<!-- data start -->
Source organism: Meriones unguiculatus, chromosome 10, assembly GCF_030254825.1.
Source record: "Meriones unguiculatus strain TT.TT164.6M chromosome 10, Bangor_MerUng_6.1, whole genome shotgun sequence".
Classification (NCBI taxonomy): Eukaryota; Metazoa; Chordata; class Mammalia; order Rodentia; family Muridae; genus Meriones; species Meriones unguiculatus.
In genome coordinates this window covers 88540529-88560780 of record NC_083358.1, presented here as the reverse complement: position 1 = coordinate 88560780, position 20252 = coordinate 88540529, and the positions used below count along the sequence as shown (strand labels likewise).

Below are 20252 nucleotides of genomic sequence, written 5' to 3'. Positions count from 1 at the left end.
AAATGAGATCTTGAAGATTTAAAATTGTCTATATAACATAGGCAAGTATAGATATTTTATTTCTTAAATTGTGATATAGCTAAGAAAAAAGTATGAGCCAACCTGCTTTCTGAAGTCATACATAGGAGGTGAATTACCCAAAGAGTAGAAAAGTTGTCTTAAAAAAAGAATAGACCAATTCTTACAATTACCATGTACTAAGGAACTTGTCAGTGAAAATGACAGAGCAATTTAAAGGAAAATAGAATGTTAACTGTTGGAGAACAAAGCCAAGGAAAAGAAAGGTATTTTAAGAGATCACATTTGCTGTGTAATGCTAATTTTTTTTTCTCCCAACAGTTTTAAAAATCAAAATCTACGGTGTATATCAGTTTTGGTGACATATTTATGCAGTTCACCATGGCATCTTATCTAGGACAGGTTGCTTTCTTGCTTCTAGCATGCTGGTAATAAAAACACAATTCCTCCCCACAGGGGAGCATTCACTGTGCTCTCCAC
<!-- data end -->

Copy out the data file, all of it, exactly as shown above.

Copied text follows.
Source organism: Meriones unguiculatus, chromosome 10, assembly GCF_030254825.1.
Source record: "Meriones unguiculatus strain TT.TT164.6M chromosome 10, Bangor_MerUng_6.1, whole genome shotgun sequence".
Classification (NCBI taxonomy): Eukaryota; Metazoa; Chordata; class Mammalia; order Rodentia; family Muridae; genus Meriones; species Meriones unguiculatus.
In genome coordinates this window covers 88540529-88560780 of record NC_083358.1, presented here as the reverse complement: position 1 = coordinate 88560780, position 20252 = coordinate 88540529, and the positions used below count along the sequence as shown (strand labels likewise).

Below are 20252 nucleotides of genomic sequence, written 5' to 3'. Positions count from 1 at the left end.
AAATGAGATCTTGAAGATTTAAAATTGTCTATATAACATAGGCAAGTATAGATATTTTATTTCTTAAATTGTGATATAGCTAAGAAAAAAGTATGAGCCAACCTGCTTTCTGAAGTCATACATAGGAGGTGAATTACCCAAAGAGTAGAAAAGTTGTCTTAAAAAAAGAATAGACCAATTCTTACAATTACCATGTACTAAGGAACTTGTCAGTGAAAATGACAGAGCAATTTAAAGGAAAATAGAATGTTAACTGTTGGAGAACAAAGCCAAGGAAAAGAAAGGTATTTTAAGAGATCACATTTGCTGTGTAATGCTAATTTTTTTTTCTCCCAACAGTTTTAAAAATCAAAATCTACGGTGTATATCAGTTTTGGTGACATATTTATGCAGTTCACCATGGCATCTTATCTAGGACAGGTTGCTTTCTTGCTTCTAGCATGCTGGTAATAAAAACACAATTCCTCCCCACAGGGGAGCATTCACTGTGCTCTCCAC